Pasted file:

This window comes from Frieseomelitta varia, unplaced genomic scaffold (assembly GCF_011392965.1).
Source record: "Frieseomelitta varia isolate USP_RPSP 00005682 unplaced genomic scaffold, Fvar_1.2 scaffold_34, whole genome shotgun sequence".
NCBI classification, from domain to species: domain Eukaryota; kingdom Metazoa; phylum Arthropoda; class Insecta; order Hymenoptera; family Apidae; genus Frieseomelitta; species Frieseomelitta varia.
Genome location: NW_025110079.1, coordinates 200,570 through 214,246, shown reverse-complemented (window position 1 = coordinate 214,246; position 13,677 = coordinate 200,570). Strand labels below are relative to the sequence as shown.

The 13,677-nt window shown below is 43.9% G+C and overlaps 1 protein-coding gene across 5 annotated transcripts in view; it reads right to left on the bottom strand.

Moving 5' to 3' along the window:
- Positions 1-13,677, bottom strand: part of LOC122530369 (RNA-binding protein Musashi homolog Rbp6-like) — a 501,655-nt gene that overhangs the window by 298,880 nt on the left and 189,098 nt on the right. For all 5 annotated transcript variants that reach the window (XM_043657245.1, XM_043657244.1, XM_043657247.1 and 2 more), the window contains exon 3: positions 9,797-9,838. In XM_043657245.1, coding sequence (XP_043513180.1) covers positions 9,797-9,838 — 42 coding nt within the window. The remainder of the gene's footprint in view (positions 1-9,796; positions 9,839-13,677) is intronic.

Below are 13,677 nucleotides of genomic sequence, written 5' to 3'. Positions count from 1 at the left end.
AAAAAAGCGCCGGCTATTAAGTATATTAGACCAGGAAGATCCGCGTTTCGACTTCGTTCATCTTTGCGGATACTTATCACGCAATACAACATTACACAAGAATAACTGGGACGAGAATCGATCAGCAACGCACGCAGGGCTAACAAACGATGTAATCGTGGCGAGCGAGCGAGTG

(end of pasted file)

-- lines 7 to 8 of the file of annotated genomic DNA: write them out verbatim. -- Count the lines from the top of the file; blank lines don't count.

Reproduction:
- Positions 1-13,677, bottom strand: part of LOC122530369 (RNA-binding protein Musashi homolog Rbp6-like) — a 501,655-nt gene that overhangs the window by 298,880 nt on the left and 189,098 nt on the right. For all 5 annotated transcript variants that reach the window (XM_043657245.1, XM_043657244.1, XM_043657247.1 and 2 more), the window contains exon 3: positions 9,797-9,838. In XM_043657245.1, coding sequence (XP_043513180.1) covers positions 9,797-9,838 — 42 coding nt within the window. The remainder of the gene's footprint in view (positions 1-9,796; positions 9,839-13,677) is intronic.

Below are 13,677 nucleotides of genomic sequence, written 5' to 3'. Positions count from 1 at the left end.